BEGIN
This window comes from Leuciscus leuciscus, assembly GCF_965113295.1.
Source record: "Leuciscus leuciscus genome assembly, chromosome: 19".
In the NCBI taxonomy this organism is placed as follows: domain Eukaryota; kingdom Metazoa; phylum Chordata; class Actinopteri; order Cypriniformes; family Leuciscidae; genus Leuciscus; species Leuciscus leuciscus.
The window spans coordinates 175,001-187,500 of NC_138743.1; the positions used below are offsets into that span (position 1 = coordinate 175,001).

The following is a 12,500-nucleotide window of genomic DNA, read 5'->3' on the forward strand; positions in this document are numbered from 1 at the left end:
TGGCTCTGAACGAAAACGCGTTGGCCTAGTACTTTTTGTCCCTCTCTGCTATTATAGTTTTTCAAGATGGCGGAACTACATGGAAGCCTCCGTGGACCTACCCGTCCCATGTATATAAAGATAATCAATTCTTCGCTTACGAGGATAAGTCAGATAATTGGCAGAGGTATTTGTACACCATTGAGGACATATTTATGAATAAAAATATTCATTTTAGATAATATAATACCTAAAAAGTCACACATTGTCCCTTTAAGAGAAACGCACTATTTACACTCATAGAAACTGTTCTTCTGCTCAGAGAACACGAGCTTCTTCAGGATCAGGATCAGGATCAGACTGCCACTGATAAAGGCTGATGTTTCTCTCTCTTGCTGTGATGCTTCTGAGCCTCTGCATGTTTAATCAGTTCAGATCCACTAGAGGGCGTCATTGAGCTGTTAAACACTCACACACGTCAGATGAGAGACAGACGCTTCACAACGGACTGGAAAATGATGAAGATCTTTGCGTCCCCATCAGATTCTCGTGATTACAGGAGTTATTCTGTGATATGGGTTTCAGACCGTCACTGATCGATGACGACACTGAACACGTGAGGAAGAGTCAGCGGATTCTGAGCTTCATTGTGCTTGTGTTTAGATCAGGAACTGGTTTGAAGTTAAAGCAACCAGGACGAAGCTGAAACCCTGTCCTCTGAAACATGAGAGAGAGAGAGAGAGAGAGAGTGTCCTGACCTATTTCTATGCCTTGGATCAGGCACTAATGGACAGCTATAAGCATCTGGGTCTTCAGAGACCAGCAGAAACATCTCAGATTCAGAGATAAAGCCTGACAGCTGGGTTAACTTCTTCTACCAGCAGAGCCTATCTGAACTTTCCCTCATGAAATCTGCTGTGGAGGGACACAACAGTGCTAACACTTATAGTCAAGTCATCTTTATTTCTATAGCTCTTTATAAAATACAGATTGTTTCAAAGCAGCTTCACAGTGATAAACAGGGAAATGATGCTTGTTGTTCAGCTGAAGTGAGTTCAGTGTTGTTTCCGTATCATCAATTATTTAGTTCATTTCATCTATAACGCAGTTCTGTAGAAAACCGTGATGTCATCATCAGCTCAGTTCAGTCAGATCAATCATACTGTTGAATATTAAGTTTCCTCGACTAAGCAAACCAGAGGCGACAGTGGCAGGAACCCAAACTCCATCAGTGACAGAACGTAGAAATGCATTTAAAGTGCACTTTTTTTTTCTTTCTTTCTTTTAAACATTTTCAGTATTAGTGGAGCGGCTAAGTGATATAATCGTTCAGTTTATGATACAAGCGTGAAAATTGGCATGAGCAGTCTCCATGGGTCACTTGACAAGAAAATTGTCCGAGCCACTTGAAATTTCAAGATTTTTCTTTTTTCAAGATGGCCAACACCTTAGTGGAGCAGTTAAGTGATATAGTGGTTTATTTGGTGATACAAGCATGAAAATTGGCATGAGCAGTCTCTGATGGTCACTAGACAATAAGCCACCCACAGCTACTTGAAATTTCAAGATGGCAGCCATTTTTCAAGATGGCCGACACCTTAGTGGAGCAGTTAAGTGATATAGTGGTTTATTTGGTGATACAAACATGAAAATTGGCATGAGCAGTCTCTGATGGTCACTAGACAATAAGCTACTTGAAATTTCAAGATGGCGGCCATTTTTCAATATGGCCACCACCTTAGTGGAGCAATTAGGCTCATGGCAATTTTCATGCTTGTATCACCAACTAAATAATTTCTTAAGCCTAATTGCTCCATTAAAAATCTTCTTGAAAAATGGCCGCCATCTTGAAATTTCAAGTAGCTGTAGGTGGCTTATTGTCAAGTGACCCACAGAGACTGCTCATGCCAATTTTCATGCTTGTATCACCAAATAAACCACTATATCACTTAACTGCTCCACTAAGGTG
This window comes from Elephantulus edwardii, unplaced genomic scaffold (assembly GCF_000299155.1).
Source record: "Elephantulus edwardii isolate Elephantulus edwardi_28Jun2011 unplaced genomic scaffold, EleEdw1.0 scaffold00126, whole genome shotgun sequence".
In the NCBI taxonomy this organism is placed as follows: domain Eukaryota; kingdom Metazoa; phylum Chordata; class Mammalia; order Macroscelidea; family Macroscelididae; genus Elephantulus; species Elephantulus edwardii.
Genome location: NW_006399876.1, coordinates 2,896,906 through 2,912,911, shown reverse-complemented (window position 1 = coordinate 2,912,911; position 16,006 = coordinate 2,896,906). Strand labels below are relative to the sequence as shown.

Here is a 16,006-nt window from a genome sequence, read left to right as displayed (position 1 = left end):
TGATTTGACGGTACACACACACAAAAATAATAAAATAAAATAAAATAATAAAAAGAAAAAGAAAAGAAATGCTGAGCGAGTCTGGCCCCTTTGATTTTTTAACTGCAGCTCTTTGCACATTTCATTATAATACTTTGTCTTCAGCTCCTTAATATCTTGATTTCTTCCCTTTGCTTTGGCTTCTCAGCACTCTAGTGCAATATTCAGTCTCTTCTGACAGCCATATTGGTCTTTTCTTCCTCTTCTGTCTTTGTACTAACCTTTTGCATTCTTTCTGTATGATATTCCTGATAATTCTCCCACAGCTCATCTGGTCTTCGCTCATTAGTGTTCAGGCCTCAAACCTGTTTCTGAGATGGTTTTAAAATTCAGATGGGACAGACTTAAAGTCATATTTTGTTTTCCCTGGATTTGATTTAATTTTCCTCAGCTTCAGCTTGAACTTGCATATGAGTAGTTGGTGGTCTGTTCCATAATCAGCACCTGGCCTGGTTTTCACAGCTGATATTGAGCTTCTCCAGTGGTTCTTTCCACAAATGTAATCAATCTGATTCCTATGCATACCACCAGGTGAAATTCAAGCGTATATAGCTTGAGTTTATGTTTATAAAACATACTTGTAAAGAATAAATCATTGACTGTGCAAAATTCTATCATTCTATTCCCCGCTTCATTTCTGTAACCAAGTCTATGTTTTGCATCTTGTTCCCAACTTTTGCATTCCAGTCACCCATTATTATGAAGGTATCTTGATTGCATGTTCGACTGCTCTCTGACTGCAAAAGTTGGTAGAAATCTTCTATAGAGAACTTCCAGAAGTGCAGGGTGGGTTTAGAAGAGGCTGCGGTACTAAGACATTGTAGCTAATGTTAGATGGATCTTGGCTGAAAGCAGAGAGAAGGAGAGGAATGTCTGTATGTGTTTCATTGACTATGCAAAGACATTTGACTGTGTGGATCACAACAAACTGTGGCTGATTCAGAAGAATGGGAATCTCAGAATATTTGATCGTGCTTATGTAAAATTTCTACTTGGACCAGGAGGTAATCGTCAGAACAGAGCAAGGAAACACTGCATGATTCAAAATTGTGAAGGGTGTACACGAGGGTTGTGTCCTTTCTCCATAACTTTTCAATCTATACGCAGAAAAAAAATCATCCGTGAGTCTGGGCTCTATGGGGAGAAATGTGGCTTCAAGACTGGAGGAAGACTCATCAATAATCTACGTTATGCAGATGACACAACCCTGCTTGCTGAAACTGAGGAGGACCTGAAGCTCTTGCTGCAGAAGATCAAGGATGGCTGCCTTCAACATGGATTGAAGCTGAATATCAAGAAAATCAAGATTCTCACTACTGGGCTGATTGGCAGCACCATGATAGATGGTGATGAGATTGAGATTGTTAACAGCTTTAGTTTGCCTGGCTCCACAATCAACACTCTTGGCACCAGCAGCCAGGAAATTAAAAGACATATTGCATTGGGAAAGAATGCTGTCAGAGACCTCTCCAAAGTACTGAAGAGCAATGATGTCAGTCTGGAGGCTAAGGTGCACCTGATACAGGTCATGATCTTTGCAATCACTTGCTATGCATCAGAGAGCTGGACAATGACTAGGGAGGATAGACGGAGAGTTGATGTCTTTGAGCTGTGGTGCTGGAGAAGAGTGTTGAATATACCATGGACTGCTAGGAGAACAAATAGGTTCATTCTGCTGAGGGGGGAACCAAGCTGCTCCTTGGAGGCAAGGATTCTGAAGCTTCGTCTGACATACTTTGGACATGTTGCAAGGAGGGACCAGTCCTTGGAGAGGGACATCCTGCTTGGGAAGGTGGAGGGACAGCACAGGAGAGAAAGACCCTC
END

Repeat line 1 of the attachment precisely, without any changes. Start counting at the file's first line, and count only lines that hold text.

This window comes from Leuciscus leuciscus, assembly GCF_965113295.1.